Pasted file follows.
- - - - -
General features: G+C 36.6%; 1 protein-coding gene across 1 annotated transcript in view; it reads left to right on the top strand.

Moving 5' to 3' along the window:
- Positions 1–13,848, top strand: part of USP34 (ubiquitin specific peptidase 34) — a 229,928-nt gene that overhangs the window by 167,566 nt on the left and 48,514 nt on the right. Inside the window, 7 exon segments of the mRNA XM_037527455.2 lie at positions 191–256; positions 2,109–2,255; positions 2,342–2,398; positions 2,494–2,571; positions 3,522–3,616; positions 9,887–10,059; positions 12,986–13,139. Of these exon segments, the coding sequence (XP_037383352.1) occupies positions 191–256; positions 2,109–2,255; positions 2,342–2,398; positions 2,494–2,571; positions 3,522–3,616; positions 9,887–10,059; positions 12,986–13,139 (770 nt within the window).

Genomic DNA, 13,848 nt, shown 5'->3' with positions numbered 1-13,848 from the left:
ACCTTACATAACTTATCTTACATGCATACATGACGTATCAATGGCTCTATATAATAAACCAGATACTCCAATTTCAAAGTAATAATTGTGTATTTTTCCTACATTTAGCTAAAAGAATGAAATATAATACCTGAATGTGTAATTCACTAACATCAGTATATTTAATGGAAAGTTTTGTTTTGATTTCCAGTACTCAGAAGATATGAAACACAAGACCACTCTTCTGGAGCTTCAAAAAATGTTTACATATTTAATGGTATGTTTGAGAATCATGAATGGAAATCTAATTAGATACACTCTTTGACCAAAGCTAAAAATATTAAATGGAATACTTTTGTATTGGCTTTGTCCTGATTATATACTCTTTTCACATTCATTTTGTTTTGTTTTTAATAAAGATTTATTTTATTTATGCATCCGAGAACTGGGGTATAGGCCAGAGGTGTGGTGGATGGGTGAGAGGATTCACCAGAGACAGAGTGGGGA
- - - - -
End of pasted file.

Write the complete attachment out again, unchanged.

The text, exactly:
General features: G+C 36.6%; 1 protein-coding gene across 1 annotated transcript in view; it reads left to right on the top strand.

Moving 5' to 3' along the window:
- Positions 1–13,848, top strand: part of USP34 (ubiquitin specific peptidase 34) — a 229,928-nt gene that overhangs the window by 167,566 nt on the left and 48,514 nt on the right. Inside the window, 7 exon segments of the mRNA XM_037527455.2 lie at positions 191–256; positions 2,109–2,255; positions 2,342–2,398; positions 2,494–2,571; positions 3,522–3,616; positions 9,887–10,059; positions 12,986–13,139. Of these exon segments, the coding sequence (XP_037383352.1) occupies positions 191–256; positions 2,109–2,255; positions 2,342–2,398; positions 2,494–2,571; positions 3,522–3,616; positions 9,887–10,059; positions 12,986–13,139 (770 nt within the window).

Genomic DNA, 13,848 nt, shown 5'->3' with positions numbered 1-13,848 from the left:
ACCTTACATAACTTATCTTACATGCATACATGACGTATCAATGGCTCTATATAATAAACCAGATACTCCAATTTCAAAGTAATAATTGTGTATTTTTCCTACATTTAGCTAAAAGAATGAAATATAATACCTGAATGTGTAATTCACTAACATCAGTATATTTAATGGAAAGTTTTGTTTTGATTTCCAGTACTCAGAAGATATGAAACACAAGACCACTCTTCTGGAGCTTCAAAAAATGTTTACATATTTAATGGTATGTTTGAGAATCATGAATGGAAATCTAATTAGATACACTCTTTGACCAAAGCTAAAAATATTAAATGGAATACTTTTGTATTGGCTTTGTCCTGATTATATACTCTTTTCACATTCATTTTGTTTTGTTTTTAATAAAGATTTATTTTATTTATGCATCCGAGAACTGGGGTATAGGCCAGAGGTGTGGTGGATGGGTGAGAGGATTCACCAGAGACAGAGTGGGGA